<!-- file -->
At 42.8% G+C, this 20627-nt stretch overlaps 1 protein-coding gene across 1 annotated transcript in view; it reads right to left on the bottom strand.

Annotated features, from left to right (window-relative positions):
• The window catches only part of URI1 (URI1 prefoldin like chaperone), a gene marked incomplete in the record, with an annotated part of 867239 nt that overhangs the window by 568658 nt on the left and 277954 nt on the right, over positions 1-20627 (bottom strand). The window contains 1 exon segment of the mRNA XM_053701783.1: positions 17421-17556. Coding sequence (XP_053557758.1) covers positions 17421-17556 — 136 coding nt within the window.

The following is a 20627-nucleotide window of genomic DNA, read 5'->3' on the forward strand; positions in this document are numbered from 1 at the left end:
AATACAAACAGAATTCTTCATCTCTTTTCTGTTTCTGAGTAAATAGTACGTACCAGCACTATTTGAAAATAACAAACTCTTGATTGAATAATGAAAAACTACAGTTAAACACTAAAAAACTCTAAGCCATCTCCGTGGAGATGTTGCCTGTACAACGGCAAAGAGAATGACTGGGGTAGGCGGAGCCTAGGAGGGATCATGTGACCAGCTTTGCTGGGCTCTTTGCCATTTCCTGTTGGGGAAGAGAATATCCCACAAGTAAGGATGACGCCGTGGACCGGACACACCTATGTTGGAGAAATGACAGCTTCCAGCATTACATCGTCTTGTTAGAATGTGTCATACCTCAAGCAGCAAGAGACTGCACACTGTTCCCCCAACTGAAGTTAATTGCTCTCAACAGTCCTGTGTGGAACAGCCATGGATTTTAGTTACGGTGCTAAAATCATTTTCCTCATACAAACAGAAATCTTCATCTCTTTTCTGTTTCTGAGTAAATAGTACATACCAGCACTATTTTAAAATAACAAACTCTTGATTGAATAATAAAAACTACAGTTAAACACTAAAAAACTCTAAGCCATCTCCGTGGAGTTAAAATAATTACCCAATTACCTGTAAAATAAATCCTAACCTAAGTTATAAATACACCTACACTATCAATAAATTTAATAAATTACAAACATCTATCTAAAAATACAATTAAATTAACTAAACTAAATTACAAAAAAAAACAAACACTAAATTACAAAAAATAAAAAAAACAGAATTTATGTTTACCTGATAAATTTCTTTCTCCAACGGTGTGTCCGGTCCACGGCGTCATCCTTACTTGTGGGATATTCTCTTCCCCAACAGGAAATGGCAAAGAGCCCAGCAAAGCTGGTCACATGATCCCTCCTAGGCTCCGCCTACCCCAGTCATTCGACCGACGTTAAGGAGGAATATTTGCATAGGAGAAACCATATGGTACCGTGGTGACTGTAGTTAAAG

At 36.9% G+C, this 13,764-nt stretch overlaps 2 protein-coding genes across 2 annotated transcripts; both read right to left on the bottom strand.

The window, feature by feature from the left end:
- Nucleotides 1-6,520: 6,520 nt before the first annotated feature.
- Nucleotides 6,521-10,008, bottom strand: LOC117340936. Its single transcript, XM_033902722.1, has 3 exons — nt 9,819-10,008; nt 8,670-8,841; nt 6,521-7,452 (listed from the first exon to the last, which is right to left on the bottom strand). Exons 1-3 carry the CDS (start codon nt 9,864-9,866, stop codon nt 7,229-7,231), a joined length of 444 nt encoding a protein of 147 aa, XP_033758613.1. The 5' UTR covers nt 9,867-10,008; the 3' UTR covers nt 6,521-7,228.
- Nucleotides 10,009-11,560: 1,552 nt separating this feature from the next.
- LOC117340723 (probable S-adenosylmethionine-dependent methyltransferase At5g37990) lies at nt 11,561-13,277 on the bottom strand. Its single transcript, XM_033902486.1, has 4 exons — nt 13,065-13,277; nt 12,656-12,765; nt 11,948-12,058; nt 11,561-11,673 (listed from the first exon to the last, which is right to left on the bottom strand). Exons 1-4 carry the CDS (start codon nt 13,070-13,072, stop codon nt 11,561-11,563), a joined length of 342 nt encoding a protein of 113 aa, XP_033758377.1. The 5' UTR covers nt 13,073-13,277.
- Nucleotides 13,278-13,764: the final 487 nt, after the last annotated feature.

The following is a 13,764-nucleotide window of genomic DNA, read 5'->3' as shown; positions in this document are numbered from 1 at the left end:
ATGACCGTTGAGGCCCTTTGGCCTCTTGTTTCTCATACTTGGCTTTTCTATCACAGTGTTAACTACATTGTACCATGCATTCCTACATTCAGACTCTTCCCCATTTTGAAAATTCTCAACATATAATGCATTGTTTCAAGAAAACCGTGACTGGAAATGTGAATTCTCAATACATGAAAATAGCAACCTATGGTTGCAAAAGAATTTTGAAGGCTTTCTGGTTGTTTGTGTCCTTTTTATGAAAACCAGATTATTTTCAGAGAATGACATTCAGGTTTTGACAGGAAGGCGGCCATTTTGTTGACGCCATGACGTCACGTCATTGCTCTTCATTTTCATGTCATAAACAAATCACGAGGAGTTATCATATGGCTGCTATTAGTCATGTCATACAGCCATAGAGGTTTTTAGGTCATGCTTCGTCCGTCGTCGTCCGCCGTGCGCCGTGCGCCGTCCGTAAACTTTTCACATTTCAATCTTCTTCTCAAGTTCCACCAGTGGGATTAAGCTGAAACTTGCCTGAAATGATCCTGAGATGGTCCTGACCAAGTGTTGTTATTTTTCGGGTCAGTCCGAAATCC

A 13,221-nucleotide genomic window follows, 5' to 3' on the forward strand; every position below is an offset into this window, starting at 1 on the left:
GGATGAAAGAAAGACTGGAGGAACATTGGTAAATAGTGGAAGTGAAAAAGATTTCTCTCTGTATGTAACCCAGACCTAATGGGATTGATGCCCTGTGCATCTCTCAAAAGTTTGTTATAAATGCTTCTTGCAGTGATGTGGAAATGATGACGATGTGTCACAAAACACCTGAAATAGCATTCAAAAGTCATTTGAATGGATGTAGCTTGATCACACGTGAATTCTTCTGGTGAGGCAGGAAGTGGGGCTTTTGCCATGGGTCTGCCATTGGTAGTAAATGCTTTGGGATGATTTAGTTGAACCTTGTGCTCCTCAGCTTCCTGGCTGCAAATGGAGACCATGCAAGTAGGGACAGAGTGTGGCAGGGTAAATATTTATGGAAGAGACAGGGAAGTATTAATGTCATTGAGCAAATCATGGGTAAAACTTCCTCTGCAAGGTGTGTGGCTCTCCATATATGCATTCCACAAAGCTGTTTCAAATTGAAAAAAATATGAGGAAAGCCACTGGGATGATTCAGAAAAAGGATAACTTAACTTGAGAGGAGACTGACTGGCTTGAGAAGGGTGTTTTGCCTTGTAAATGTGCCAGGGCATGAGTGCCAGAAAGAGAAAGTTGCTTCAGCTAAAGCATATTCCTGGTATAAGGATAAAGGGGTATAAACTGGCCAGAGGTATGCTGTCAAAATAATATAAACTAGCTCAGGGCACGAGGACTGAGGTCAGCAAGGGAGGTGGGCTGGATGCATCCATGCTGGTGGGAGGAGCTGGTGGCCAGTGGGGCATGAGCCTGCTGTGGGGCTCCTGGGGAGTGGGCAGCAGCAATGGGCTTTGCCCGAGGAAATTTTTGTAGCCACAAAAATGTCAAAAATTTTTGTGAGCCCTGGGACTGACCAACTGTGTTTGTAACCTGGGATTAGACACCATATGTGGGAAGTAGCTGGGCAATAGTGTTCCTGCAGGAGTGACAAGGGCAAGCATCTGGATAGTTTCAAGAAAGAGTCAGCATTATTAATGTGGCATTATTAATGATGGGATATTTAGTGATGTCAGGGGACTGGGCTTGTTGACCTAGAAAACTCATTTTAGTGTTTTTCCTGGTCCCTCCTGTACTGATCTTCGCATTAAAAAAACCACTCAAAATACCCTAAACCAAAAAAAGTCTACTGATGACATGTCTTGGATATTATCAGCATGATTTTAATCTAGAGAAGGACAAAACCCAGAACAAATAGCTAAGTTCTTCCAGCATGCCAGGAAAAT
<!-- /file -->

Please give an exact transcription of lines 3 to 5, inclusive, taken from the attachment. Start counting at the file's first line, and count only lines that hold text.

• The window catches only part of URI1 (URI1 prefoldin like chaperone), a gene marked incomplete in the record, with an annotated part of 867239 nt that overhangs the window by 568658 nt on the left and 277954 nt on the right, over positions 1-20627 (bottom strand). The window contains 1 exon segment of the mRNA XM_053701783.1: positions 17421-17556. Coding sequence (XP_053557758.1) covers positions 17421-17556 — 136 coding nt within the window.

The following is a 20627-nucleotide window of genomic DNA, read 5'->3' on the forward strand; positions in this document are numbered from 1 at the left end:
AATACAAACAGAATTCTTCATCTCTTTTCTGTTTCTGAGTAAATAGTACGTACCAGCACTATTTGAAAATAACAAACTCTTGATTGAATAATGAAAAACTACAGTTAAACACTAAAAAACTCTAAGCCATCTCCGTGGAGATGTTGCCTGTACAACGGCAAAGAGAATGACTGGGGTAGGCGGAGCCTAGGAGGGATCATGTGACCAGCTTTGCTGGGCTCTTTGCCATTTCCTGTTGGGGAAGAGAATATCCCACAAGTAAGGATGACGCCGTGGACCGGACACACCTATGTTGGAGAAATGACAGCTTCCAGCATTACATCGTCTTGTTAGAATGTGTCATACCTCAAGCAGCAAGAGACTGCACACTGTTCCCCCAACTGAAGTTAATTGCTCTCAACAGTCCTGTGTGGAACAGCCATGGATTTTAGTTACGGTGCTAAAATCATTTTCCTCATACAAACAGAAATCTTCATCTCTTTTCTGTTTCTGAGTAAATAGTACATACCAGCACTATTTTAAAATAACAAACTCTTGATTGAATAATAAAAACTACAGTTAAACACTAAAAAACTCTAAGCCATCTCCGTGGAGTTAAAATAATTACCCAATTACCTGTAAAATAAATCCTAACCTAAGTTATAAATACACCTACACTATCAATAAATTTAATAAATTACAAACATCTATCTAAAAATACAATTAAATTAACTAAACTAAATTACAAAAAAAAACAAACACTAAATTACAAAAAATAAAAAAAACAGAATTTATGTTTACCTGATAAATTTCTTTCTCCAACGGTGTGTCCGGTCCACGGCGTCATCCTTACTTGTGGGATATTCTCTTCCCCAACAGGAAATGGCAAAGAGCCCAGCAAAGCTGGTCACATGATCCCTCCTAGGCTCCGCCTACCCCAGTCATTCGACCGACGTTAAGGAGGAATATTTGCATAGGAGAAACCATATGGTACCGTGGTGACTGTAGTTAAAG